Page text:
County still awaits fiber-optic network

Published 12:00 am Thursday, August 12, 2010

NATCHEZ — Local technology buffs feeling down on their wireless Internet connection might be wondering why Natchez’s fiber-optic network has yet to arrive.

Last year, the Adams County Board of Supervisors passed a motion to support the combined efforts of a Texas-based fiber-optic company and millions in federal stimulus dollars that would result in high-speed Internet access for rural Adams County residents.

BSI, Cable, based in Balch Springs, Texas, was originally scheduled to install the network by this month. However, the company is still waiting on the federal funding.

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BSI Cable CEO Gerry Locke said fiber-optic cable networks would give Natchez residents a faster Internet connection. It would also provide more efficient connectivity to government, law enforcement, medical and educational facilities.

“Economic development, job creation and improvement of quality of life are the three main benefits of fiber-optic networks,” Locke said.

Services such as telemedicine, next generation 911, telecommuting and distance learning would be made available with the network.

Locke said 5 to 10 percent of big American cities have fiber-optic networking, but it is rare in rural areas due to installation costs.

He said a global movement to install fiber-optic networks has transpired in recent years.

Locke said his company is in its second round of applications with the United States Department of Agriculture to receive approximately $20 million from the American Recovery and Reinvestment Act to bring broadband to rural areas.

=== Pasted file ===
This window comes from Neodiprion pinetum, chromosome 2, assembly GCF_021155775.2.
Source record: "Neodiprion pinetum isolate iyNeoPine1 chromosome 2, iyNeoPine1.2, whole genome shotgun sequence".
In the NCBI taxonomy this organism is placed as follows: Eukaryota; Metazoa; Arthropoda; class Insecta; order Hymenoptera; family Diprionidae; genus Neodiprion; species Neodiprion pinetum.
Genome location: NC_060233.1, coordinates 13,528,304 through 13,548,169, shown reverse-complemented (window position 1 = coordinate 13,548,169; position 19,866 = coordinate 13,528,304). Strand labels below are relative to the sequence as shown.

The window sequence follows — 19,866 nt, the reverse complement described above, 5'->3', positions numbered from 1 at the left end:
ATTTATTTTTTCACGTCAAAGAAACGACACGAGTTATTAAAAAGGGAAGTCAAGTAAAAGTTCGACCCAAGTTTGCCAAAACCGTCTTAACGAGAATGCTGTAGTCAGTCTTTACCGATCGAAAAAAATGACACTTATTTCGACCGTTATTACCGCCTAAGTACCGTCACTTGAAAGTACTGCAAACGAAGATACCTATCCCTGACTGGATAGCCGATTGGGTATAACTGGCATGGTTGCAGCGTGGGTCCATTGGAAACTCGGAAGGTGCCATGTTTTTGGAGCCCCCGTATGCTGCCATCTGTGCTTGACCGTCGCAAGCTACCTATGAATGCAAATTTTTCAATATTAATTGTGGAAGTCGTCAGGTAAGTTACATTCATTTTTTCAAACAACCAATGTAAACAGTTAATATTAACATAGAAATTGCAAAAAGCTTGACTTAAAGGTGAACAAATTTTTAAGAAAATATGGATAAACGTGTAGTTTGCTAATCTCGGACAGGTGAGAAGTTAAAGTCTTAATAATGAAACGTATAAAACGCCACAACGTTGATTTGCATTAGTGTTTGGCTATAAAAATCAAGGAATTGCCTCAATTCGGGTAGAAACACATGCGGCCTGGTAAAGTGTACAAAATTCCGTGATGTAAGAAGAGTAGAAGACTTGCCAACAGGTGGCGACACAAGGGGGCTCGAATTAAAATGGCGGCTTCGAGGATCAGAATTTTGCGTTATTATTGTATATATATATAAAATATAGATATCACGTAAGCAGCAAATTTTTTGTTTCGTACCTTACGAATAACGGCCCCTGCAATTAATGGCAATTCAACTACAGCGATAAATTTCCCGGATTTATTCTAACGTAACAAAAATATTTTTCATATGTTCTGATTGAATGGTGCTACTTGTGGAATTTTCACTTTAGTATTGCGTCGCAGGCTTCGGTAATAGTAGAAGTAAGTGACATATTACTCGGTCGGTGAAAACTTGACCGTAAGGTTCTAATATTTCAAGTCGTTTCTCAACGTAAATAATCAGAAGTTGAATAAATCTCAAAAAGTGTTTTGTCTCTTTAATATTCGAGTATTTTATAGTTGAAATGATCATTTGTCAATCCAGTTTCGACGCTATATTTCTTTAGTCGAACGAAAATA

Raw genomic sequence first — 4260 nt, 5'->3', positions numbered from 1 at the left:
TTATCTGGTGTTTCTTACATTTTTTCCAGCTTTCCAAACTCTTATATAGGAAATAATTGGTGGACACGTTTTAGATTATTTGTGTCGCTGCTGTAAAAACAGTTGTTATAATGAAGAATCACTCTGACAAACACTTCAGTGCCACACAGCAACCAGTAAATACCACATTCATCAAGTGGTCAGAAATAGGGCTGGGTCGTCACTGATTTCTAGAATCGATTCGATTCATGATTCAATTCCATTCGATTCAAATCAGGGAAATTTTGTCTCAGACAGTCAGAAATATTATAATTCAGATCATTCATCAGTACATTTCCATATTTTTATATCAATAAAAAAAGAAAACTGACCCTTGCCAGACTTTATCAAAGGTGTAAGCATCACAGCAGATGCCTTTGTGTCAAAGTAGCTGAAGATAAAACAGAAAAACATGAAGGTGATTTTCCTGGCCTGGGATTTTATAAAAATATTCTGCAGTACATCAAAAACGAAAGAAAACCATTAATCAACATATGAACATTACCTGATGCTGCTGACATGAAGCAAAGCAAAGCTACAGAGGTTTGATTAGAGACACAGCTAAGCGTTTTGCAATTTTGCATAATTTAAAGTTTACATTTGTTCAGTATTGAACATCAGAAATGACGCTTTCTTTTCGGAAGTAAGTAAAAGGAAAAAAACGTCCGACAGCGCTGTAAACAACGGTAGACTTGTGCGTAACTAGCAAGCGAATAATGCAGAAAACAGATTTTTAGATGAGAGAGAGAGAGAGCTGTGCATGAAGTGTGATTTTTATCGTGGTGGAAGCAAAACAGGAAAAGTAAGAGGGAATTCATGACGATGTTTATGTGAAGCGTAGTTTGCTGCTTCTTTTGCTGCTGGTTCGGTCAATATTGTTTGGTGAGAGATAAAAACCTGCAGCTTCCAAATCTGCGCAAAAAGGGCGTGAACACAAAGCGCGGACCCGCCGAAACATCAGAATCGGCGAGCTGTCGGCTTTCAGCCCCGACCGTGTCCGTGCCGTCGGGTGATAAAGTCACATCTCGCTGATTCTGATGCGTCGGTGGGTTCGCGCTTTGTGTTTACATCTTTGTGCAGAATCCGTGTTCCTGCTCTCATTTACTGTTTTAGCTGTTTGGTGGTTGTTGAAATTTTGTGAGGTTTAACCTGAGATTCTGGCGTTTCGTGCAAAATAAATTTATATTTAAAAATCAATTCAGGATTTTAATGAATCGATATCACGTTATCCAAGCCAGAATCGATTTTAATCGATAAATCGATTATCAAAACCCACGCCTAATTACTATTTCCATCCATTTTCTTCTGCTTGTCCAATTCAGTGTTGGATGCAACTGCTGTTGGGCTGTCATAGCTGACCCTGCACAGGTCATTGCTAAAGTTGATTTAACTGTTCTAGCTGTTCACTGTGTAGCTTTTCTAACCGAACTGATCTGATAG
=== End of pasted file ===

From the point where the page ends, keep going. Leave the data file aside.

Additionally, BSI would provide a 20-percent match to the government’s funding with its own cash.

The company’s first application was denied last year. Locke said he will know whether BSI will receive the ARRA money by Sept. 30.

Locke said he thinks the company has a 50-50 chance of receiving stimulus money. If the second and final chance to apply for ARRA money fails, BSI will pursue funding from other government programs, Locke said.

“We expect there will be future programs for fiber optics, and we will continue to submit until we eventually get awarded (funding),” Locke said.

Locke said BSI will not abandon the project plans to install networks in Adams, Amite, Claiborne, Jefferson and Wilkinson counties as part of the company’s rural deployment plan.

“It’s probably our No. 1 priority. We have thousands of hours invested in it,” Locke said.

Locke said BSI has spent more than $400,000 on preparing applications and preliminary engineering for the rural deployment plan. Vendors are already lined up and BSI can start the process immediately when funding arrives.

District 5 Supervisor S. E. “Spanky” Felter and Board of Supervisors President Darryl Grennell said they had not heard an update on the status of BSI’s project to install a fiber-optic network in Natchez, but they support the project.

“I think it’s going to be good for the county, and it’s free,” Felter said.

Locke said community support from Natchez would bolster BSI’s chance of receiving a grant for fiber-optic cable networks.

“Contact your congressmen and senators and let them know you want it,” Locke said.